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Qualities of Link Ratio Method
- 1. L(x) = c * x, where c is a "selected link ratio"
- 2. The value of c is chosen after a review of observed link ratios from previous years
- 3. The link ratio method fits a line through the origin
- 4. Optimal method when reported losses are greater than expected and Cov(x,y) > Var(x)
Qualities of Budgeted Loss Method
- 1. L(x) = k
- 2. Used if the fluctuation is extreme, or if past data is not available
- 3. The value of k could be based on variety of data: past loss amounts, earned premium * expected loss ratio, etc.
- 4. The Budgeted Loss Method fits a horizontal line
- 5. Also known as "Pegged Loss Method"
- 6. x and y are totally uncorrelated, i.e., Once k is chosen, y is estimated as k, no matter what x happens to be
- 7. Optimal method when reported losses are greater than expected and Cov(x,y) < Var(x)
Qualities of Least Squares Method
Credibility Form of Least Squares Method
- L(x) = Z * LRE + (1 - Z) * BLE, where
- 1. LRE = Link Ratio Estimate
- 2. BLE = Budgeted Loss Estimate
- 3. Z = b/c
- 4. c = y/x
2 Adjustments to Losses Before Using Least Squares Development
- 1. Correction for inflation
- 2. Divide by exposures
Sampling Errors and Recommended Solutions with Least Squares Method
- 1. a < 0 implies that the estimate of y will be negative for small values of x. Use link ratio method instead.
- 2. b < 0 implies that the estimate of y gets smaller as x increases. Use budgeted loss method instead.
2 Situations Where Least Squares Method Can Be Helpful for Developing Losses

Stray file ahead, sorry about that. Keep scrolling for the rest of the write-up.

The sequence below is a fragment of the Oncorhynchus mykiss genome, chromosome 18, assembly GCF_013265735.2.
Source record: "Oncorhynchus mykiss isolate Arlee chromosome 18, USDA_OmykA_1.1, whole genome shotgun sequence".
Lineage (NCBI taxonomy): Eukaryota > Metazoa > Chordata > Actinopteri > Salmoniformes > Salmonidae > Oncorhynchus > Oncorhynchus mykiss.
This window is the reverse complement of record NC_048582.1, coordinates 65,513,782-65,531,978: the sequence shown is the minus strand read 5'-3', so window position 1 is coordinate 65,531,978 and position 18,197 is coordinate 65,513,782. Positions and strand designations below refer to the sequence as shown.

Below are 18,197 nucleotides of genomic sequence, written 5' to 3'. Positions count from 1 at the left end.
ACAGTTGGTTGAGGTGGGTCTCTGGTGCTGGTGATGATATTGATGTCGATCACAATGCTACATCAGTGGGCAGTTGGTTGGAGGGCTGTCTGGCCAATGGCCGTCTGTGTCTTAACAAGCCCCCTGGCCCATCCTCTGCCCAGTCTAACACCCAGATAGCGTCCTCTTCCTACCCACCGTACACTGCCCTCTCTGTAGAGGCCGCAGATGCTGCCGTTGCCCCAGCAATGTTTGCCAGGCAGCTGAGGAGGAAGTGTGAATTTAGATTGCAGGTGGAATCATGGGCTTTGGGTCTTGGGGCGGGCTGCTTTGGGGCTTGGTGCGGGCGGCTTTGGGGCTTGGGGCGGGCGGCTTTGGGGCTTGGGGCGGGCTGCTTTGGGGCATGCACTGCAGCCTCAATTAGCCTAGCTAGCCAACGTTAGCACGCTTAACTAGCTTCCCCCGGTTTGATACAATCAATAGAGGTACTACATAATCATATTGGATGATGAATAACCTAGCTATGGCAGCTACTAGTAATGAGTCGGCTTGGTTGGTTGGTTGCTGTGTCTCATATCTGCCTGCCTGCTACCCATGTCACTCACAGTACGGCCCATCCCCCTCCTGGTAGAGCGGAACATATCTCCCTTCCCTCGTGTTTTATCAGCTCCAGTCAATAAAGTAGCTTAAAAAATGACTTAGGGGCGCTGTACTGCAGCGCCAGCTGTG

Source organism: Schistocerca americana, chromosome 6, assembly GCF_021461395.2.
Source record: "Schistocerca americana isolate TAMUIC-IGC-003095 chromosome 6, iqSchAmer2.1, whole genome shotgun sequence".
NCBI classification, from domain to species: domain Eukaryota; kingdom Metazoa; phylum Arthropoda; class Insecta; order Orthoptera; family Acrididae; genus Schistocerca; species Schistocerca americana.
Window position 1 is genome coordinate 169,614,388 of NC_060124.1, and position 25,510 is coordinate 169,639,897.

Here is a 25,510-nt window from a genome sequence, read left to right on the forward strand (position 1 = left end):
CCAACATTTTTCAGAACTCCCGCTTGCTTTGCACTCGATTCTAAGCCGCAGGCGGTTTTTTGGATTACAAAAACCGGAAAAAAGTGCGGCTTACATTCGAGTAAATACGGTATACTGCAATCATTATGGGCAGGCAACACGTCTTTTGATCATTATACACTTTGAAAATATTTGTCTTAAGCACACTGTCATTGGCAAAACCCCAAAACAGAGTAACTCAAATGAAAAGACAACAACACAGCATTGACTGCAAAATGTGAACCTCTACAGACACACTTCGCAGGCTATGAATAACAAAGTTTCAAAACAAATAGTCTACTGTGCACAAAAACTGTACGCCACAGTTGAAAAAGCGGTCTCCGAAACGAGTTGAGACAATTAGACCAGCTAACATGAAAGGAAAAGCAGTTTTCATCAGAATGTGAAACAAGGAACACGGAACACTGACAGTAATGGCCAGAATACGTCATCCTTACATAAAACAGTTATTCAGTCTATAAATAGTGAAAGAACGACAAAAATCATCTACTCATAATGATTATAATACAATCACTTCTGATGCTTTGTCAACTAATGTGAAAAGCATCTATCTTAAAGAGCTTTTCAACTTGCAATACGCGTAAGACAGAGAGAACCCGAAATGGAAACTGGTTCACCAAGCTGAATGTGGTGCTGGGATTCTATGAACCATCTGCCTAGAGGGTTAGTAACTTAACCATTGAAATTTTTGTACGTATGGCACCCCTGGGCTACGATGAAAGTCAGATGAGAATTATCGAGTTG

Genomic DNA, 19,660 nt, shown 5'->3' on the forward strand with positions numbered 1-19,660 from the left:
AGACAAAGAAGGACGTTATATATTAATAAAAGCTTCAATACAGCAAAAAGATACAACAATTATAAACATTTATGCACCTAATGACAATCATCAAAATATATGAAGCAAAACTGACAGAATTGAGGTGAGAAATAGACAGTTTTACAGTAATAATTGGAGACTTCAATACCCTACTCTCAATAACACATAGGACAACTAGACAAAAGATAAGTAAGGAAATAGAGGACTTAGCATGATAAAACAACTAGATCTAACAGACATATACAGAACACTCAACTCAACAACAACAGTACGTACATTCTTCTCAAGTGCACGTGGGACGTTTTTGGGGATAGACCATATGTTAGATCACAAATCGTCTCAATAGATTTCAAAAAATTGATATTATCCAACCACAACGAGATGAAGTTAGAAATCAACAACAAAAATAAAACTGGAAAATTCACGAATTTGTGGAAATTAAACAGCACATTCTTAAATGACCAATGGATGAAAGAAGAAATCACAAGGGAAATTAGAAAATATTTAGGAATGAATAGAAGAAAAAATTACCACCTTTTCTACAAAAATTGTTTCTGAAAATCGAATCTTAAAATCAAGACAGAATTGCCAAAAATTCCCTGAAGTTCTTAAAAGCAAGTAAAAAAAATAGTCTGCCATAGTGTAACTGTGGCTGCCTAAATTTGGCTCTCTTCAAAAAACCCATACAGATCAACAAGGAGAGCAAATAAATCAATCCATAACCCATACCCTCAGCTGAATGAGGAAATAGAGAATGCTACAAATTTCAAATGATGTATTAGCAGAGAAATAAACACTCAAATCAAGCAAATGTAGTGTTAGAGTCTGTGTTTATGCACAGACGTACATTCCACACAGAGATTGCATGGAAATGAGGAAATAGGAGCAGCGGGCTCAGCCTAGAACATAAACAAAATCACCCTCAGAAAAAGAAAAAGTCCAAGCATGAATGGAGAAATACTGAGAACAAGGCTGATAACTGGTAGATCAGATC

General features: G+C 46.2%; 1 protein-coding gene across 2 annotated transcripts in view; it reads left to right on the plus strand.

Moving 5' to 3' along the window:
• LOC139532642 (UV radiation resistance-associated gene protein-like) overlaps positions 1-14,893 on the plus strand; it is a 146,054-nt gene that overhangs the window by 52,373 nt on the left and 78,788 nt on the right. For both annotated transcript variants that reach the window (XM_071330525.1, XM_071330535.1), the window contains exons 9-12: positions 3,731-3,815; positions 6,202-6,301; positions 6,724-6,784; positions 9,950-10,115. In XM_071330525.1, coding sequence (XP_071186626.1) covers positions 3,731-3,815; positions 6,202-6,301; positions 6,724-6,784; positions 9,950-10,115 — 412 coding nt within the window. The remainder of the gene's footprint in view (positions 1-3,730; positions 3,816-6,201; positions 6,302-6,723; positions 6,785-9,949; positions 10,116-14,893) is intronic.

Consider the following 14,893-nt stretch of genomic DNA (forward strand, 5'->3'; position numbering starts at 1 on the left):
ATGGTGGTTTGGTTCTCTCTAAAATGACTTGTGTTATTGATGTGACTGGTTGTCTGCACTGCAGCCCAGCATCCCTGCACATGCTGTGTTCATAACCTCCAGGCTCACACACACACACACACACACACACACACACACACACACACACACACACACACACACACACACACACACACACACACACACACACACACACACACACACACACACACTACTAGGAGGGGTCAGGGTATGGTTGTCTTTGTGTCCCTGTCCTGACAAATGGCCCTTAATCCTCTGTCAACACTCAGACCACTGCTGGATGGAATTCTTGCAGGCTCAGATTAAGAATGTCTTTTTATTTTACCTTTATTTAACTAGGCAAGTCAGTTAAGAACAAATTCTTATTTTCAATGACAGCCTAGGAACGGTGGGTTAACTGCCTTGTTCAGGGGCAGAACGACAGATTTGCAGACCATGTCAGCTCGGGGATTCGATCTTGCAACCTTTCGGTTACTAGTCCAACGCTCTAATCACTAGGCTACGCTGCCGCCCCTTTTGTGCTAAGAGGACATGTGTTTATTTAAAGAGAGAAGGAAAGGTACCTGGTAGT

- 1. When developing losses for small states
- 2. When developing losses for lines that are subject to serious fluctuations
Advantages of Using Best Linear Approximation of Bayesian Estimate
- In comparison to the actual Bayesian estimate, the best linear approximation is:
- 1. Simpler to compute
- 2. Easier to understand and explain
- 3. Less dependent upon the underlying distributions
Relationship of Cov(X,Y) and Var(X)
- 1. If Cov(X,Y) < Var(X), a large reported amount should lead to a decrease in the reserve
- 2. If Cov(X,Y) = Var(X), a change in the reported amount should not affect the reserve
- 3. If Cov(X,Y) > Var(X), a large reported amount should lead to an increase in the reserve
Enterprise Risk Management
Definition: Discipline by which an organization in any industry assesses, controls, exploits, finances, and monitors risks from all sources for the purposes of increasing the organization's short-and long-term value to its stakeholders